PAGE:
The actual ToT trilogy novels were eh for me. In particular I am not a fan of Ao which the ToT introduced, I thought Bane, Bhaal, and Myrkuul were great flavorful gods to have in the setting so I was not happy to see them killed as a background story element/novel development. Maybe it would be different for me if I had gotten the modules to run or if I had played through them myself. Blinding Tyr to make a point about Ao's power was meh for me. I liked having a mesopotamian style tablets of fate thing that gods were scheming and seeking out though.
 

RPGs are not TV, movies, or books. TV, movies, and books are passive--you, the audience, are absorbing what the writers, actors, artists, etc., have produced. You can choose to continue to engage or to not.

But RPGs don't have that. They are fully interactive. If there's a rape, it's not something you're watching and can flip past or fast forward through; it's something literally can be happening, real-time, to your character. And even if you throw a veil over it, it's still something that has happened to you.
1st and only time I tried to play 3e was with a DM who thought his job was to mess with the players as much as humanly possible, including sexual assault. I quickly decided no D&D was better than bad D&D and left before the 1st session was finished. I'm sure there's a time and a place for it, but I personally couldn't give an example I'd find acceptable.
 

Xamnam

Loves Your Favorite Game
If WotC wanted to put out a "mature gamers" line of books specifically for the purpose of including things like rape, then that's another thing. But not in the main line.

Maybe I'm misreading them, but I think they agree with you on all of this, here:

Does this mean I think we should have a chapter in the main DMG about how to approach rape in your campaign? NO. It does not. Howeverm, there should be a chapter in the main DMG that trains us on how to use a Session 0 to determine what is appropriate for the group and game being run.

And I believe we should have guidance in some book to help DMs learn to approach the topic with maturity, respect and caution.
 

Lanefan

Victoria Rules
If WotC wanted to put out a "mature gamers" line of books specifically for the purpose of including things like rape, then that's another thing.
I'd love to see this; not because of the rape part (which could even mostly be left out of a mature book, honestly; though the forced-seduction effects of Dryads, Incubi/Succubi, Sirens, etc. would still need to be detailed) but because of all the other mature-ish things the game touches on but never quite details:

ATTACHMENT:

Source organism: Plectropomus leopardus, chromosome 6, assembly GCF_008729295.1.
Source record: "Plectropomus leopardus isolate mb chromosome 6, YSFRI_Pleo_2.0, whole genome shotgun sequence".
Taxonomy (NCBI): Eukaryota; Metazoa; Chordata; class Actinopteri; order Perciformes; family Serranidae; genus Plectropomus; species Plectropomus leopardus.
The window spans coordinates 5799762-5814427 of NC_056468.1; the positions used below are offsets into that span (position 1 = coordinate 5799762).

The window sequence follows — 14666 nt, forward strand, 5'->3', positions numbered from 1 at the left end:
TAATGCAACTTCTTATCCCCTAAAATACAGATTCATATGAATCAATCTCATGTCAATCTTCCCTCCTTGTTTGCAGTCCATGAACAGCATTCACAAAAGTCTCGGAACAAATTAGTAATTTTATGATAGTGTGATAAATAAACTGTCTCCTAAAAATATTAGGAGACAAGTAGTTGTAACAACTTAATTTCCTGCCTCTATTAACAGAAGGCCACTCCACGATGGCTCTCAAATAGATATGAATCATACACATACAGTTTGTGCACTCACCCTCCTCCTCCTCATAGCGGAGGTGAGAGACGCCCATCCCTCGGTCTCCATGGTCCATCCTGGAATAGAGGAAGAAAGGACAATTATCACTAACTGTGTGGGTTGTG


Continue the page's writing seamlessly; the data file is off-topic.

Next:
--- sex and romance between PCs and-or NPCs
--- the mating rituals/customs/acts of different species
--- sex and shapeshifters
--- odds of getting pregnant, broken down by species and-or species combination
--- birth control and-or abortion means and methods for different species, and how different species/cultures might perceive these things
--- effects of a whole bunch of spells if cast on someone who is pregnant*
--- effects of massive damage on someone who is pregnant
--- different means of gestation and-or birth by species e.g. egg-laying (like birds), viable infant (like humans), fully-formed (like black puddings), or ???
--- by-species odds of the offspring's gender at birth, also odds of multiple birth (twins, etc.)
--- a deep delve into what species can breed with what other species (apropos to another active thread) and what the resulting offspring might be in terms of game mechanics
--- some charts and tables to see what unexpected surprises your PC might have in its genetics - e.g. is your PC descended from a deity?

When I first heard about it, I had very high hopes the 3e-era "Book of Erotic Fantasy" would cover this stuff. On reading it I was very disappointed.

* - examples: a pregnant person dies and is then hit with Revivify or Raise Dead, what happens next; or, does a near-term fetus count as a person for purposes of the passenger limit on Planeshift; that sort of thing.
 

jgsugden

Legend
RPGs are not TV, movies, or books. TV, movies, and books are passive--you, the audience, are absorbing what the writers, actors, artists, etc., have produced. You can choose to continue to engage or to not.

But RPGs don't have that. They are fully interactive. If there's a rape, it's not something you're watching and can flip past or fast forward through; it's something literally can be happening, real-time, to your character. And even if you throw a veil over it, it's still something that has happened to you.
I have watched tv, seen movies, and read books that are far more immersive than most D&D sessions in which I've played. Creators strive to make you care about their characters and what happens to them. I get your point, but you're underestimating the impact in these other storytelling environments. These situations are not like a RPG where you are in a character's shoes, but that does not mean you won't be personally effected.

Further, you're going from one extreme (don't touch it) to the far extreme with no consideration of the middle. Through the use of appropriate care, maturity, respect and caution you can have many different levels inbetween total exclusion and the potential of an offensive event (which is a category broader than rape) taking place to/with your character.

******

References to past offensive events obliquely.

References to it happening to NPCs the PCs have never even heard of before.

References to it happening to a PC the PCs have heard referenced.

Observing the aftermath.

Addressing the setup of the situation with a known NPC and then interposing before it is actioned.

Addressing the setup and then fading to black.

... I can draw lines over and over and different groups might decide to include or exclude each one.

******

If your personal line is total exclusion: I support that 100000%. Others will not share your line, and I'd rather there be tools to help them avoid traumitizing others rather than have them emulate Game of Thrones and do real damage out of ignorance and through a negligent lack of preparation by the company facilitating their gaming experience. Again - that does not mean a rape section in the DMG - it means the proper tools to help people evaluate if and how to include offensive topics, and pointing them to resources to help them use maturity, respect and caution if they do decide to implement them.